When in need of change…

‘Getting by’ can be a daily struggle. Most of us on this island struggle to get by on an everyday basis. What’s the struggle really? What’s causing it? Is there anything that can be done to avoid or ease it?  

The struggle, no matter what the situation, no matter who the individual, is real. The struggle to live; a content and a comfortable life. Take a look around you – from the man who comes to the door every Monday to pick up the garbage to the employee sitting at her office desk waiting for the next paycheck, are dealing with difficulties every single day of their lives. Money; as we know is hard to come by and yet, spent easily.

It isn’t really about bad management. Us Sri Lankans don’t just waste away our money. Okay, maybe a few of us do. Rather on the wider scale of things, it’s the cost of necessities and the laws of this country that are taking it away as it comes. Atop every necessity required, there’s a tax imposed. Atop savings, there’s yet another tax.

Chairman and Founder of Ceylon Solutions, Marion Mariathasan immigrated to Kansas at the age of 9. He may not have spent most of his years in Sri Lanka, but maintains a close connection as the company’s development team overlooked and managed by CEO Sanjeeva Wijaya, is based here. “I’m very much a Sri Lankan at heart, and I understand there are struggles faced by the middle-class in my motherland. There are core fundamentals, ethics and values in order to develop a successful company. At the root of such a company, lies the hardworking employees. If we don’t give in to the notion of keeping them happy, supporting their ideas and investing in their well-being, then what’s the point?”

Marion Mariathasan

“I’ve come to understand that my most valuable experiences over the years have come from traveling, and the people I’ve had the opportunity to meet and work with. I’ve learned that humility and kindness are virtues I admire the most, and that no matter the level of education, wealth, power and status, everyone is equal. The depreciating rupee value has made me understand that this creates tough living conditions for our local team based in Sri Lanka. Which is why, as a company, we agreed to increase everyone’s salary from the month of November, 2018,” said Marion.

As the cost of living rises, the daily struggles continue. How much is a 1,000 rupee note worth today? If you step outside your home, is it enough to get by? If you aren’t someone who takes public transport, getting from one place to another will cost you more than a couple of rupees. Your three meals will cost you a few more. There are bills to pay. Rent to settle. Taxes that eat away at your bank balance. Children’s education. Personal expenses. The list goes on.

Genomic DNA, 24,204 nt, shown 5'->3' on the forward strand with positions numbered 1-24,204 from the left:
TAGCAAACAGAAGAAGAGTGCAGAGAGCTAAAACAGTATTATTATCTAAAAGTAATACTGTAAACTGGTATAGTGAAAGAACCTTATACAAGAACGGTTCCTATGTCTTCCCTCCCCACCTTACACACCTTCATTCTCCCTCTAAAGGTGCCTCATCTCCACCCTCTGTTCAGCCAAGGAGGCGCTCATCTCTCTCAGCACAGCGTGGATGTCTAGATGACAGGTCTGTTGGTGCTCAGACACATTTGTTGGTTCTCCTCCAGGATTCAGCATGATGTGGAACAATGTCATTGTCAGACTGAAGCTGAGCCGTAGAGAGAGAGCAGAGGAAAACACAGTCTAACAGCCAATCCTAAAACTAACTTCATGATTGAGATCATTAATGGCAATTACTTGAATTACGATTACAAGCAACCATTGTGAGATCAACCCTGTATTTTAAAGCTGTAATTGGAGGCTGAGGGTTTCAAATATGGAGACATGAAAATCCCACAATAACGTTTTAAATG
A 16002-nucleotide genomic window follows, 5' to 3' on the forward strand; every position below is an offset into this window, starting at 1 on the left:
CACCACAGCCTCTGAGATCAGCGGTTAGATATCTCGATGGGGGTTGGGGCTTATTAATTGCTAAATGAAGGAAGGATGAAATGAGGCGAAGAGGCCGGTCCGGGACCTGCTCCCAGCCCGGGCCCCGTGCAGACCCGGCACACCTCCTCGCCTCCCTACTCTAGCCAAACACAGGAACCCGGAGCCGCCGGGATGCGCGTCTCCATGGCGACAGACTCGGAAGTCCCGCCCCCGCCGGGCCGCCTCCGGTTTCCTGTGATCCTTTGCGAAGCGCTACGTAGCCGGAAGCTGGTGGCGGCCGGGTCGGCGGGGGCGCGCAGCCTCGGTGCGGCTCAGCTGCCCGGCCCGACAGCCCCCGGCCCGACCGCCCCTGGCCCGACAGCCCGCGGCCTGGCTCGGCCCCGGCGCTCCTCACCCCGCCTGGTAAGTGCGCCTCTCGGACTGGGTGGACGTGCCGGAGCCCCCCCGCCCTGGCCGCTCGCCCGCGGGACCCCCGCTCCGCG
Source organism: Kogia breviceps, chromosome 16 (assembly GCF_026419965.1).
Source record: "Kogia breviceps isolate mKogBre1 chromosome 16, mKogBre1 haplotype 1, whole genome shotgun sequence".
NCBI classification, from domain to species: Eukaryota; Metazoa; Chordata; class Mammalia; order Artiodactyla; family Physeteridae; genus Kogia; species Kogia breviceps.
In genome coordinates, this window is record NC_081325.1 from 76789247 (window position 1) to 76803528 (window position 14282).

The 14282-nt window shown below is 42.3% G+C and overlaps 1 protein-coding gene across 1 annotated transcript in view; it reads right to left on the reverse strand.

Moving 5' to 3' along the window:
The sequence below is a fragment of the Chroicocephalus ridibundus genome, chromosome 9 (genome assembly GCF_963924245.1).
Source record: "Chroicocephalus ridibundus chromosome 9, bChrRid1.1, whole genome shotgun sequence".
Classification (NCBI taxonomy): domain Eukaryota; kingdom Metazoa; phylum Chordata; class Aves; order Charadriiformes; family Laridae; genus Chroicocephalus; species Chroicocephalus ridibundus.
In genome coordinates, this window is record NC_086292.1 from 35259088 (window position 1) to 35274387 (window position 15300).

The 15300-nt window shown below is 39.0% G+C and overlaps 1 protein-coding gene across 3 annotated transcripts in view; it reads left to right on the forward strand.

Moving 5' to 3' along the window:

We fail to understand the notion and similarities of every living human. We fail to understand that along with the rise of the cost of living, a stagnant salary isn’t going to suffice. “As a company, we want our employees to have a work environment that is healthy and uplifting; a life that is just so too. An unchanged salary hereon, isn’t going to make the cut when people struggle to make ends meet. We want our employees to live a happy and content life and in order to do that they must also be happy in their workplace. The most important thing is to help one another, give back to the community and this is certainly one way of doing it,” he added.

Marion and I further discussed how passionate and career-driven Sri Lankans can be, and yet why they continue to struggle and get by in life. “People don’t have an incentive to work harder, to be better and to come up with better or new ideas. There’s a hierarchy when it comes to a working environment – something that does not exist within our company. Creating different levels of standards means a junior employee is afraid to voice his or her opinion and is most often simply told what to do, instead of being allowed to grow and express him or herself. We mustn’t restrict our employees this way; we should be encouraging them to speak out, to voice their thoughts and opinions. Myself along with Sanjeeva and the rest of the team believe we should be making them feel valued and important instead of the other way round.”

Most often, businesses and companies tend to fail, have employee containment and job satisfaction issues due to these very reasons. Ceylon Solutions on the other hand believe in putting their employees first – allowing them to feel valued and thereby creating a healthy work environment. Billionaire philanthropist Richard Branson once said “look after your staff first, the rest will follow” and by all means, this rings true.